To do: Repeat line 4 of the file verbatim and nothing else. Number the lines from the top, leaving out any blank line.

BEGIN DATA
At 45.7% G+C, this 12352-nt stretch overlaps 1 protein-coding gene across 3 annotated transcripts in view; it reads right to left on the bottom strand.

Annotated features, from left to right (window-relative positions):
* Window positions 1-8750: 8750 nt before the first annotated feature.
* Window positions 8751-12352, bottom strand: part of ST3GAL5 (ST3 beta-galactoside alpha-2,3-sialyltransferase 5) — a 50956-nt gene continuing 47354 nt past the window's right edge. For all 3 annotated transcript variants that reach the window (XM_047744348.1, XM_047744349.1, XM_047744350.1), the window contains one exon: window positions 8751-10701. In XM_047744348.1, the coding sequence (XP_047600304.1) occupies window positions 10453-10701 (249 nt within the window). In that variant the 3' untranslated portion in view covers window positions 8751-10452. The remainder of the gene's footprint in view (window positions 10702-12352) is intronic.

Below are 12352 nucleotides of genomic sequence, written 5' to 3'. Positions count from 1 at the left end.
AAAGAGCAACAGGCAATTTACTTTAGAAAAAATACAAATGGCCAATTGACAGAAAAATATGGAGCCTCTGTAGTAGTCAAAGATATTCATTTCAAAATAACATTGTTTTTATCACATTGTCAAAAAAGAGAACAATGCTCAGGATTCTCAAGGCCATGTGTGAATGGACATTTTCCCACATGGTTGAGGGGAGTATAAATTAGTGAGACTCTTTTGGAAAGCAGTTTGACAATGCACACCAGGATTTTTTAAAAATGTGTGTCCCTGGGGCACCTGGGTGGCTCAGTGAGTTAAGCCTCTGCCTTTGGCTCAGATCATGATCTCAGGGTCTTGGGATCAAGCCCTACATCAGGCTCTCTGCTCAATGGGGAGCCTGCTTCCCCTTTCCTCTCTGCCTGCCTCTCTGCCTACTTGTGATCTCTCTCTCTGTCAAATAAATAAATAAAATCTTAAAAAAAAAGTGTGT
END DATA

* Window positions 8751-12352, bottom strand: part of ST3GAL5 (ST3 beta-galactoside alpha-2,3-sialyltransferase 5) — a 50956-nt gene continuing 47354 nt past the window's right edge. For all 3 annotated transcript variants that reach the window (XM_047744348.1, XM_047744349.1, XM_047744350.1), the window contains one exon: window positions 8751-10701. In XM_047744348.1, the coding sequence (XP_047600304.1) occupies window positions 10453-10701 (249 nt within the window). In that variant the 3' untranslated portion in view covers window positions 8751-10452. The remainder of the gene's footprint in view (window positions 10702-12352) is intronic.